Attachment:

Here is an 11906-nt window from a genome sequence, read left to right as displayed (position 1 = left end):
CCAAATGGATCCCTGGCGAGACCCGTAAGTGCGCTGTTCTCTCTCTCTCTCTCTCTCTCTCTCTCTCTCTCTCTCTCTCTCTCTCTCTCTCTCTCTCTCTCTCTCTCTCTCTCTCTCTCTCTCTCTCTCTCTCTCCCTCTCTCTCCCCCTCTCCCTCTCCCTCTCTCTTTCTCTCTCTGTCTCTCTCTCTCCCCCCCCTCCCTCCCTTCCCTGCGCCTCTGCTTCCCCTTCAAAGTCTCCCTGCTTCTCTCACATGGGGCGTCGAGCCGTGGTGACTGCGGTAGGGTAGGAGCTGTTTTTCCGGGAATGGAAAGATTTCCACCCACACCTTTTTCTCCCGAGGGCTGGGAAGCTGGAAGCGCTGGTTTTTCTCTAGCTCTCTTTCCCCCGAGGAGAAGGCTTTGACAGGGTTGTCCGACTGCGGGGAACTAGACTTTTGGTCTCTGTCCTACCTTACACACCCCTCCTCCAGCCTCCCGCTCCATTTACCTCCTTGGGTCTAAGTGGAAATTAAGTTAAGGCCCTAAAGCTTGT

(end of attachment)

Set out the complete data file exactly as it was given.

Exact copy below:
Here is an 11906-nt window from a genome sequence, read left to right as displayed (position 1 = left end):
CCAAATGGATCCCTGGCGAGACCCGTAAGTGCGCTGTTCTCTCTCTCTCTCTCTCTCTCTCTCTCTCTCTCTCTCTCTCTCTCTCTCTCTCTCTCTCTCTCTCTCTCTCTCTCTCTCTCTCTCTCTCTCTCTCTCCCTCTCTCTCCCCCTCTCCCTCTCCCTCTCTCTTTCTCTCTCTGTCTCTCTCTCTCCCCCCCCTCCCTCCCTTCCCTGCGCCTCTGCTTCCCCTTCAAAGTCTCCCTGCTTCTCTCACATGGGGCGTCGAGCCGTGGTGACTGCGGTAGGGTAGGAGCTGTTTTTCCGGGAATGGAAAGATTTCCACCCACACCTTTTTCTCCCGAGGGCTGGGAAGCTGGAAGCGCTGGTTTTTCTCTAGCTCTCTTTCCCCCGAGGAGAAGGCTTTGACAGGGTTGTCCGACTGCGGGGAACTAGACTTTTGGTCTCTGTCCTACCTTACACACCCCTCCTCCAGCCTCCCGCTCCATTTACCTCCTTGGGTCTAAGTGGAAATTAAGTTAAGGCCCTAAAGCTTGT